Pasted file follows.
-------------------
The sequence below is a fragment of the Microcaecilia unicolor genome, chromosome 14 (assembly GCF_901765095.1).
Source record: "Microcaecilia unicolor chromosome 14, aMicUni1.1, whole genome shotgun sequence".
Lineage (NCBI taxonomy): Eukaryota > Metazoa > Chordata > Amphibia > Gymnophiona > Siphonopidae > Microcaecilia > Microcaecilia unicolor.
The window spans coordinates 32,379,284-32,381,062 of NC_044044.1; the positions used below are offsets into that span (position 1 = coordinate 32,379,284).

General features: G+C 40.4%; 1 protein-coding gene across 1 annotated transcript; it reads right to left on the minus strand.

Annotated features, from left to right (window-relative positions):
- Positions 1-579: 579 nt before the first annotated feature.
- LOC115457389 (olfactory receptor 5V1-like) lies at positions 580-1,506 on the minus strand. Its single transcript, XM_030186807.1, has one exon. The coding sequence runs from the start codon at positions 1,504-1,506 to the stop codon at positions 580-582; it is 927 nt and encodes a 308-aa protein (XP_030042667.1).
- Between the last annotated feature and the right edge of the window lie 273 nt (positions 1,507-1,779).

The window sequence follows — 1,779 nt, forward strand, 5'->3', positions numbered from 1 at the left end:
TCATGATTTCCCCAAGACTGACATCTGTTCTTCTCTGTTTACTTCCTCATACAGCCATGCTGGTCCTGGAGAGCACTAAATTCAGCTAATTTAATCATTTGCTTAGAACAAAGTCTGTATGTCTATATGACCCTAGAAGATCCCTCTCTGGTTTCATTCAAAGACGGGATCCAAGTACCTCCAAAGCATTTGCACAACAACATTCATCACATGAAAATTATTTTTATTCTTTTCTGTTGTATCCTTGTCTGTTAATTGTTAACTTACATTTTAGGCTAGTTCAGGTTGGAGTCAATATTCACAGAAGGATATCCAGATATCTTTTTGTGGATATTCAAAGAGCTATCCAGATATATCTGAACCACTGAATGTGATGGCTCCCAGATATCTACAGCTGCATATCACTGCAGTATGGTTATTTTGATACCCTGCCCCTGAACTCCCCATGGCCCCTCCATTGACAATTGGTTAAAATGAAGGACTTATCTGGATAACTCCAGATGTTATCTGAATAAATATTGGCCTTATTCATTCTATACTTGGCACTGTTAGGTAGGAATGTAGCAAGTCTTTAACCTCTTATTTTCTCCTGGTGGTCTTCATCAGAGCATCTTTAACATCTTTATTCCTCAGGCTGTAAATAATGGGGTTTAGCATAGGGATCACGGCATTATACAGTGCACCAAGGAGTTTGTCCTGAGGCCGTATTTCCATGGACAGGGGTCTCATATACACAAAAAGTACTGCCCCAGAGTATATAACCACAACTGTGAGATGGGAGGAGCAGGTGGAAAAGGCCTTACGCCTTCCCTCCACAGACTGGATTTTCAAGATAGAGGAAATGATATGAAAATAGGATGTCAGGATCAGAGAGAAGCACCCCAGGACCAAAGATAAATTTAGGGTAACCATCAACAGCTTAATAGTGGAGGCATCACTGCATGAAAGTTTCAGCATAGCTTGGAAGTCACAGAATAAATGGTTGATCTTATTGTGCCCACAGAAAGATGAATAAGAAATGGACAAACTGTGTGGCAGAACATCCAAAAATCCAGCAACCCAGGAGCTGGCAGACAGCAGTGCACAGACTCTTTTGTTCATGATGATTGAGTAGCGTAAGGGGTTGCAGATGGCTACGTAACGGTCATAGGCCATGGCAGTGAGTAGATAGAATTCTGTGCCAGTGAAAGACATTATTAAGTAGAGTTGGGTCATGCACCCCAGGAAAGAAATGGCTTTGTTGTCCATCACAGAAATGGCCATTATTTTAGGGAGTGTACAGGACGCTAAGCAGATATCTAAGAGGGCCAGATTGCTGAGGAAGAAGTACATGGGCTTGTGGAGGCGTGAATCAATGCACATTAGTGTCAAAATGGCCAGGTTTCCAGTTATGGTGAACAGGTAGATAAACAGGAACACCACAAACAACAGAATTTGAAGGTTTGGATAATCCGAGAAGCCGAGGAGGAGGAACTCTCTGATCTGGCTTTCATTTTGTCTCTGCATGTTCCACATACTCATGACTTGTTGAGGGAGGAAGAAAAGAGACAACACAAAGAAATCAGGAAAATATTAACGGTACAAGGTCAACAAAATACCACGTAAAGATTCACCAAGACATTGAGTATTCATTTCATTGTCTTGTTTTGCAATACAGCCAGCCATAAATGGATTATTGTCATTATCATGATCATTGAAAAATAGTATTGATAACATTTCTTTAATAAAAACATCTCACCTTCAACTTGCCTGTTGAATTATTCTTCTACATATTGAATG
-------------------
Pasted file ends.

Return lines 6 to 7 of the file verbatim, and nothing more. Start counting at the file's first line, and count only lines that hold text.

Annotated features, from left to right (window-relative positions):
- Positions 1-579: 579 nt before the first annotated feature.